Universalist Unitarian Church
Santa Paula, California
rule2.gif - 1803 Bytes

We are individuals from all walks of life who share a quest to seek meaning and truth in our lives through our personal, spiritual and intellectual growth. We believe in integrating our spiritual journey with work for a world with peace and justice.

Our purpose is reaffirmed each Sunday morning when we repeat the words of our covenant:

Love is the spirit of this Church
And service is its prayer
To dwell together in peace,
To seek the truth in freedom,
To tell the truth with responsibility,
And to help one another,
This is our covenant.
We recognize the importance of sustaining a religious community of all ages, knowing that each of us needs support in our personal spiritual and religious journeys. We strive for an atmosphere of free and open inquiry, honoring our diversity. We affirm and promote our Unitarian Universalist Purposes and Principles.

In March 1999, our congregation gathered for breakfast and discussion as part of the Fulfilling the Promise process. Out of that morning came the words and ideas that describe who we are and why we exist as a congregation. Those thoughts were developed into the following statement of purpose:

We gather in love as a religious community
to support one another in our spiritual quests
and to share and explore our ideals and experiences.
We strive to be inclusive and accepting.
We challenge one another to create justice
for ourselves, our community, and the world,
both for present times and for future generations.

At a morning gathering in 1998, our congregation looked at itself and our future. We envisioned what we wanted to be as a church. Our Vision Statement represents the collective goals of our congregation:

We, the members of the Universalist Unitarian
Church of Santa Paula, envision creating and
sustaining our religious community as a
congregation which welcomes, embraces and
delights in people of all ages, races and cultures.

We envision a comfortable, structurally and financially
sound church. We aim to live according to our religious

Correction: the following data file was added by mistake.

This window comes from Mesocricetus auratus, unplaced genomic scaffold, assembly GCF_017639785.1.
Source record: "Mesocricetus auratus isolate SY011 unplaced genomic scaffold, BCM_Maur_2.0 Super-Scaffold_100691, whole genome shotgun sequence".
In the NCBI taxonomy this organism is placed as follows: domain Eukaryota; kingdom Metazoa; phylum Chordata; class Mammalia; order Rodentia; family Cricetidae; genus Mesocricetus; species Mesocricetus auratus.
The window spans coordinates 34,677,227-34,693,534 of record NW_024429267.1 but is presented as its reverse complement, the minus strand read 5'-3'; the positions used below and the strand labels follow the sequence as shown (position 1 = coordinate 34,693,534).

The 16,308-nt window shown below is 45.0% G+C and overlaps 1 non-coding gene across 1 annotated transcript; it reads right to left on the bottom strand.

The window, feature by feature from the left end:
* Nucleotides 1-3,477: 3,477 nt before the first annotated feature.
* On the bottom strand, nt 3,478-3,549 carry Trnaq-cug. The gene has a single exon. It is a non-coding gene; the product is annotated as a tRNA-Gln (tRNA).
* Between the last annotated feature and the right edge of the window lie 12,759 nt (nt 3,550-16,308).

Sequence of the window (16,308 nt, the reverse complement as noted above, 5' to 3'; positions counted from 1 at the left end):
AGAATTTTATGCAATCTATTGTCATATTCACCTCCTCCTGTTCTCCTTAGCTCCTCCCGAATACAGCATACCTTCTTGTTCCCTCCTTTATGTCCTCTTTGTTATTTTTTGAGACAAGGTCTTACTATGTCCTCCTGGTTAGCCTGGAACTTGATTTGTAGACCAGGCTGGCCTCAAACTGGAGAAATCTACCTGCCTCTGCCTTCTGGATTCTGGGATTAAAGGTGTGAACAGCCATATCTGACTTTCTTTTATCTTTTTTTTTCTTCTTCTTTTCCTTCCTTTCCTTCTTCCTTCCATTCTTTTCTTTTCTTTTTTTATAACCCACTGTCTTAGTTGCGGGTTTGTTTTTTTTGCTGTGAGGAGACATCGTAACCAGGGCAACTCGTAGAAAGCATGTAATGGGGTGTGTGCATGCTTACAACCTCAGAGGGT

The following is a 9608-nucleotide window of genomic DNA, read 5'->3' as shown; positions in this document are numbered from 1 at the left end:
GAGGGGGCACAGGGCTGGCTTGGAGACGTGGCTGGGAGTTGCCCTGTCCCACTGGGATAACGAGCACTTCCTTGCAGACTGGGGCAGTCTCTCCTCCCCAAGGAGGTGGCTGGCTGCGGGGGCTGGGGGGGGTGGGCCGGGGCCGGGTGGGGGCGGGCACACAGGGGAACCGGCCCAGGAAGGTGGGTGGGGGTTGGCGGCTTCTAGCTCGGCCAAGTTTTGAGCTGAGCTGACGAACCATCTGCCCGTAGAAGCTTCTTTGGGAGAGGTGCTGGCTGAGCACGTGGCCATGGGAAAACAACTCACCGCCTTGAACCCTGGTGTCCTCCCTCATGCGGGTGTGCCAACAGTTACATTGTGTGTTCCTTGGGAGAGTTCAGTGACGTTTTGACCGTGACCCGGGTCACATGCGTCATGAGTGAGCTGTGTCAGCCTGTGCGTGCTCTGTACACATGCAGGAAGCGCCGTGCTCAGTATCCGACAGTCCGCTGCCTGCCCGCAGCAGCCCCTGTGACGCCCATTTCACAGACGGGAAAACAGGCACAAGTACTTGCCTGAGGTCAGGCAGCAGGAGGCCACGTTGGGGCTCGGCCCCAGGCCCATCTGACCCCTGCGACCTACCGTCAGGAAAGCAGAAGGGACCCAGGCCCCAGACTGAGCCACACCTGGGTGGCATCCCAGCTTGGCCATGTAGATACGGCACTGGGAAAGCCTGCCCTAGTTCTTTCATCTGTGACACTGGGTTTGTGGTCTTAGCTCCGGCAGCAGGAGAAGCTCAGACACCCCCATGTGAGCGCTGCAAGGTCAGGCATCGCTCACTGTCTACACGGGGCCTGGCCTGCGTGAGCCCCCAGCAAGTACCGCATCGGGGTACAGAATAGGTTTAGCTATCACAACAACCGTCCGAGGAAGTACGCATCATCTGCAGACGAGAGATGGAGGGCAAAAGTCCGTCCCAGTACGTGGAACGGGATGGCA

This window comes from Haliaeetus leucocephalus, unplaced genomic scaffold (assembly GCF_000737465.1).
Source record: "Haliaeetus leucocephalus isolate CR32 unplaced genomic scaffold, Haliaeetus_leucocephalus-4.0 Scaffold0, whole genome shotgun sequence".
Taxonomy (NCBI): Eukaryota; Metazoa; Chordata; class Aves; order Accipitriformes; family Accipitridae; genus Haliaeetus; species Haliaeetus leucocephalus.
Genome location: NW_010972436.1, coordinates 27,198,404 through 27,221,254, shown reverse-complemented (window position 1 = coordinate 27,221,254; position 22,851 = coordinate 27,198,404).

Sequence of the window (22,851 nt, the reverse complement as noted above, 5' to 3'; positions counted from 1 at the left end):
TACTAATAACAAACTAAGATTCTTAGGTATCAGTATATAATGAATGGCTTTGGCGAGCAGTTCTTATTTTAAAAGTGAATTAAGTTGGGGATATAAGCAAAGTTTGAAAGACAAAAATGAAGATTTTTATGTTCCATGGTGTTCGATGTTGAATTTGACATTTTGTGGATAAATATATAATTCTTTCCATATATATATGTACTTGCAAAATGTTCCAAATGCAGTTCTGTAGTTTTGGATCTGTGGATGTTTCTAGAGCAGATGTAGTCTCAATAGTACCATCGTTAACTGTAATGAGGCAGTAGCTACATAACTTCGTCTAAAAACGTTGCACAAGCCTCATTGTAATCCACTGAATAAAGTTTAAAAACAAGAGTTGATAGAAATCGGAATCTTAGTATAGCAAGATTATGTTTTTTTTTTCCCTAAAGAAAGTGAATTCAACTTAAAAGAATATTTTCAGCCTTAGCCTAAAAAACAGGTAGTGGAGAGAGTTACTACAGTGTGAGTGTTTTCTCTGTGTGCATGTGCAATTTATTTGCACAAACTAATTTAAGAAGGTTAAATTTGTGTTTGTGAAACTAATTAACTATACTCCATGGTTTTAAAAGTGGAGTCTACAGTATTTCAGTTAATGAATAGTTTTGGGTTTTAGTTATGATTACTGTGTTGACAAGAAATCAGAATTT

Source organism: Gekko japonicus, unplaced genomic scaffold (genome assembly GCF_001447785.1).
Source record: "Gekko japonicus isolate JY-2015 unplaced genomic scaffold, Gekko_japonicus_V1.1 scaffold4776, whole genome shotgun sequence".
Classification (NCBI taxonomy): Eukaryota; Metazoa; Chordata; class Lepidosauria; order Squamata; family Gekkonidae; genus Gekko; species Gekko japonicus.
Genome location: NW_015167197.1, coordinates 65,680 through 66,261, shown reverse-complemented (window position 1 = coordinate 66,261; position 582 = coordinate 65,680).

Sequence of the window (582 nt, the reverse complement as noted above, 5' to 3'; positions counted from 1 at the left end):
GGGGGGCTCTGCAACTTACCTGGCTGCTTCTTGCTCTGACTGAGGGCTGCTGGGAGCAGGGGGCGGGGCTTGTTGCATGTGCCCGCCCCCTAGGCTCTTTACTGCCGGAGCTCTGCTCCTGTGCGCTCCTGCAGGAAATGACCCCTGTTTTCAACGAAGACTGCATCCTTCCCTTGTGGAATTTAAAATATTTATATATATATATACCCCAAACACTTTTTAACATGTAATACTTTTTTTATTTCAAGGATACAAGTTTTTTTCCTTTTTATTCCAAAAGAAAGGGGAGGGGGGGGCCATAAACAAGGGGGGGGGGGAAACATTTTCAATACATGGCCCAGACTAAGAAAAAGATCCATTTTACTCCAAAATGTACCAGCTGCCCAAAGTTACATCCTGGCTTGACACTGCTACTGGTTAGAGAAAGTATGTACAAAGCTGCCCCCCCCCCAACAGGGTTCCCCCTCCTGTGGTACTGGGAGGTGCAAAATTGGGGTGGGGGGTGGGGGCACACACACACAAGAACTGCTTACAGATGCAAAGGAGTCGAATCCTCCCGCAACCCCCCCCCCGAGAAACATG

values and empower one another to do so.

We seek to better understand our Unitarian
Universalist Purposes and Principles, our own
belief systems and world religions through
exploring and experiencing spirituality, engaging
in social action and providing religious education
programs on art, music, creativity, and
spirituality for all ages.

We envision Sunday morning services with diverse music,
a choir and repaired organ with rituals which celebrate
the various rites of life passages.

We want to contribute and reach out to our local
community, offer forums and have discussion

We value our youth, and the natural world and seek to
preserve it.

We affirm our current strengths and look forward
to improving our future.

Our shared visions are expressions of what we
have in common and what we are commtted to. They
require the sharing of our skills, ideas, feelings, effort and

The Congregation developed the following statement at a workshop on March 14, 2004:

We the members of the Universalist Unitarian Church of Santa Paula extend hearts and minds to support the efforts of individual members to discover their spiritual destinies, to support our community, both locally and globally, with the goal of treating one another as cherished family members, and to remember to love and cherish ourselves.

The Universalist Unitarian Church of Santa Paula is one of over 1000 churches, fellowships and societies that make up the Unitarian Universalist Association.

We trace our roots to the progressive wing of the Protestant Reformation. We have no creed or dogma to which our members must subscribe; nor do we find authority in a book or person. Rather, we look to our Jewish-Christian heritage and recognize the richness of world traditions. We believe in the exploration of religious truths on personal and collective levels.

Our Living Tradition has been greatly influenced by Unitarians and Universalists of the likes of William Ellery Channing, Transcendentalist Ralph Waldo Emerson, Abolitionist Theodore Parker, and feminists Clara Barton and Susan B. Anthony. The Universalist church was the first to bring women into its ministry and the first religious group to go on record as opposed to human slavery of any form. In 1961 the two religions merged to become the Unitarian Universalist Association.

The founders of our church, originally from New England, included many names which figure prominently in the history of Santa Paula and Ventura County. They first met as the First Universalist Parish in 1889 and incorporated two years later on November 17, 1891. The church was declared an Historical Monument by the Ventura County Cultural Board in 1977. The church's name was changed to reflect the merging of the Unitarian and Universalist denominations which occurred in 1961.

Home Page
Religious Education
About Our Church
Meeting Minutes
Our Minister
Finding Us